BISMARCK, N.D. — State officials are asking a federal judge to dismiss a lawsuit challenging North Dakota’s constitutional prohibition on same-sex marriage, despite a wave of court decisions in other states striking down such bans.
The state attorney general’s office filed the motion late Tuesday in U.S. District Court in Fargo. North Dakota Solicitor General Doug Bahr argues in court documents that states have the right to define and regulate marriage.
“Nothing in the United States Constitution prevents the people of North Dakota from defining marriage as the legal union between a man and a woman,” Bahr wrote in his 50-page response.
North Dakota voters overwhelmingly approved a state constitutional ban on same-sex marriage 10 years ago. The ballot received 73 percent approval.
“The people of North Dakota, through the deliberative political process, retain the traditional understanding of marriage as the union between a man and a woman,” Bahr wrote.
North Dakota Attorney General Wayne Stenehjem on Wednesday did not immediately respond to a request for comment left before normal business hours on why his office was choosing to defend the ban given what appears to be a growing national tide in support of gay marriage.
Josh Newville, the Minneapolis attorney who filed North Dakota’s lawsuit, also was not immediately available for comment.
Newville filed the lawsuit on behalf of seven couples last month, making North Dakota the last state with a gay marriage ban to be sued by gay couples. The complaint, filed by Minneapolis attorney Josh Newville, seeks a declaration that the ban is unconstitutional and asks that the state be forced to issue marriage licenses to same-sex couples and recognize gay marriages from other states.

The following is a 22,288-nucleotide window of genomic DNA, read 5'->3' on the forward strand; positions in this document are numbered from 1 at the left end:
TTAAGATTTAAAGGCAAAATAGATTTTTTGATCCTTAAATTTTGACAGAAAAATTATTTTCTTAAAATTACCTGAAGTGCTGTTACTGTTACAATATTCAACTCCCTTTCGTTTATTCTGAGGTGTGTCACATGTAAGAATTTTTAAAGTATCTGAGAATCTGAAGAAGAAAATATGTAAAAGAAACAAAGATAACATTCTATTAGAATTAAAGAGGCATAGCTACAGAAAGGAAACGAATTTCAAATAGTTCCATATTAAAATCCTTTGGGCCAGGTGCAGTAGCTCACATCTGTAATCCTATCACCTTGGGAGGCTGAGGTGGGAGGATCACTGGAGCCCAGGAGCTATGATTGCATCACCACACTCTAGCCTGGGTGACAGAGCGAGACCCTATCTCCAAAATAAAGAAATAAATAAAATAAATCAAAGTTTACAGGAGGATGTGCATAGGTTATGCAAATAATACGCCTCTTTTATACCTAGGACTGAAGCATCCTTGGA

Article continues belowThe lawsuit claims violations on three issues that are guaranteed in the 14th Amendment to the Constitution: equal protection, due process and right to travel.
A second lawsuit challenging North Dakota’s ban has since been filed in federal court by a Fargo couple legally married in Minnesota.
Bahr argues that the U.S. Constitution doesn’t require North Dakota to recognize legal same-sex marriages in other states.
“The fact North Dakota’s marriage laws are different from the marriage laws of some other states does not establish a viable claim that the challenged provisions violate the right to interstate travel,” he wrote.
Follow this case: Ramsay v. Dalrymple.
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